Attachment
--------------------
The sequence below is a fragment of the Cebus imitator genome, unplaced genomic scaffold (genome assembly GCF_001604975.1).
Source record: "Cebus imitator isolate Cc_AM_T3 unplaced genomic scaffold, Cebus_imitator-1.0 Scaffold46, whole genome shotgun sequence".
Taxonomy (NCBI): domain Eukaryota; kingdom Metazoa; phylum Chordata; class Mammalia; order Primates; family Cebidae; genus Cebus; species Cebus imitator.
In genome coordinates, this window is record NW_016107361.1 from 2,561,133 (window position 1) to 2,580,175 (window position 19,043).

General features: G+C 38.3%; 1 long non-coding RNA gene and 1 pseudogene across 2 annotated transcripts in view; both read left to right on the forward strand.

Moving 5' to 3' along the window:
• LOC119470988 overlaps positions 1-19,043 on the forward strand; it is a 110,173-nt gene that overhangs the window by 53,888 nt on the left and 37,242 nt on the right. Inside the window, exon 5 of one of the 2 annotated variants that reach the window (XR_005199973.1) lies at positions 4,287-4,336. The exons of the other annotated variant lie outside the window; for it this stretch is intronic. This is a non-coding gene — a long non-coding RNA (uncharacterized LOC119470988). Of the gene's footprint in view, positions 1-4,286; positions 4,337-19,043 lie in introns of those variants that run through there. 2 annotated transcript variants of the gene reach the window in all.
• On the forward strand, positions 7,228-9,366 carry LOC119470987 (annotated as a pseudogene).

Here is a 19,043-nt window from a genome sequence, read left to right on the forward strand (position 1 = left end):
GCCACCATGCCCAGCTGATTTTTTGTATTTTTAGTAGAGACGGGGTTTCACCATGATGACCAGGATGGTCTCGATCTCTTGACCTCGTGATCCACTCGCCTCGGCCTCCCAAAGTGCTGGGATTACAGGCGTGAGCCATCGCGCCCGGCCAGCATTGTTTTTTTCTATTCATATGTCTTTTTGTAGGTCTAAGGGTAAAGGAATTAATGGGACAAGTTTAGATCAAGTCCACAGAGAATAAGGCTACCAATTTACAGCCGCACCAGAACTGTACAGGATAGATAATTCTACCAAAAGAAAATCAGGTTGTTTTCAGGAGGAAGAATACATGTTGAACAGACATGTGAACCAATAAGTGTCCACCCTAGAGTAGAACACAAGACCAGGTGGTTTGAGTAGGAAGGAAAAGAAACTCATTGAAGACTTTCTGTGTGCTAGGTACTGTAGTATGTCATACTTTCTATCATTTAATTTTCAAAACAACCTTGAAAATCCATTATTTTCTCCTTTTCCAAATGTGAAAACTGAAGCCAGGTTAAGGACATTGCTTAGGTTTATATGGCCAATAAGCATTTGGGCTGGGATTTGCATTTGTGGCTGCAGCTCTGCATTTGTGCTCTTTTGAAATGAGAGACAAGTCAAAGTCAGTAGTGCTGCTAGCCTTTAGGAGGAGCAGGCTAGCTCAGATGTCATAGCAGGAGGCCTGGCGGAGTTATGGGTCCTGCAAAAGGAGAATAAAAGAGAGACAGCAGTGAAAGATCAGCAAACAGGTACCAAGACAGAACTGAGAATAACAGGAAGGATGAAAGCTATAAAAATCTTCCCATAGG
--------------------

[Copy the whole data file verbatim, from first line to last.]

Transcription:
The sequence below is a fragment of the Cebus imitator genome, unplaced genomic scaffold (genome assembly GCF_001604975.1).
Source record: "Cebus imitator isolate Cc_AM_T3 unplaced genomic scaffold, Cebus_imitator-1.0 Scaffold46, whole genome shotgun sequence".
Taxonomy (NCBI): domain Eukaryota; kingdom Metazoa; phylum Chordata; class Mammalia; order Primates; family Cebidae; genus Cebus; species Cebus imitator.
In genome coordinates, this window is record NW_016107361.1 from 2,561,133 (window position 1) to 2,580,175 (window position 19,043).

General features: G+C 38.3%; 1 long non-coding RNA gene and 1 pseudogene across 2 annotated transcripts in view; both read left to right on the forward strand.

Moving 5' to 3' along the window:
• LOC119470988 overlaps positions 1-19,043 on the forward strand; it is a 110,173-nt gene that overhangs the window by 53,888 nt on the left and 37,242 nt on the right. Inside the window, exon 5 of one of the 2 annotated variants that reach the window (XR_005199973.1) lies at positions 4,287-4,336. The exons of the other annotated variant lie outside the window; for it this stretch is intronic. This is a non-coding gene — a long non-coding RNA (uncharacterized LOC119470988). Of the gene's footprint in view, positions 1-4,286; positions 4,337-19,043 lie in introns of those variants that run through there. 2 annotated transcript variants of the gene reach the window in all.
• On the forward strand, positions 7,228-9,366 carry LOC119470987 (annotated as a pseudogene).

Here is a 19,043-nt window from a genome sequence, read left to right on the forward strand (position 1 = left end):
GCCACCATGCCCAGCTGATTTTTTGTATTTTTAGTAGAGACGGGGTTTCACCATGATGACCAGGATGGTCTCGATCTCTTGACCTCGTGATCCACTCGCCTCGGCCTCCCAAAGTGCTGGGATTACAGGCGTGAGCCATCGCGCCCGGCCAGCATTGTTTTTTTCTATTCATATGTCTTTTTGTAGGTCTAAGGGTAAAGGAATTAATGGGACAAGTTTAGATCAAGTCCACAGAGAATAAGGCTACCAATTTACAGCCGCACCAGAACTGTACAGGATAGATAATTCTACCAAAAGAAAATCAGGTTGTTTTCAGGAGGAAGAATACATGTTGAACAGACATGTGAACCAATAAGTGTCCACCCTAGAGTAGAACACAAGACCAGGTGGTTTGAGTAGGAAGGAAAAGAAACTCATTGAAGACTTTCTGTGTGCTAGGTACTGTAGTATGTCATACTTTCTATCATTTAATTTTCAAAACAACCTTGAAAATCCATTATTTTCTCCTTTTCCAAATGTGAAAACTGAAGCCAGGTTAAGGACATTGCTTAGGTTTATATGGCCAATAAGCATTTGGGCTGGGATTTGCATTTGTGGCTGCAGCTCTGCATTTGTGCTCTTTTGAAATGAGAGACAAGTCAAAGTCAGTAGTGCTGCTAGCCTTTAGGAGGAGCAGGCTAGCTCAGATGTCATAGCAGGAGGCCTGGCGGAGTTATGGGTCCTGCAAAAGGAGAATAAAAGAGAGACAGCAGTGAAAGATCAGCAAACAGGTACCAAGACAGAACTGAGAATAACAGGAAGGATGAAAGCTATAAAAATCTTCCCATAGG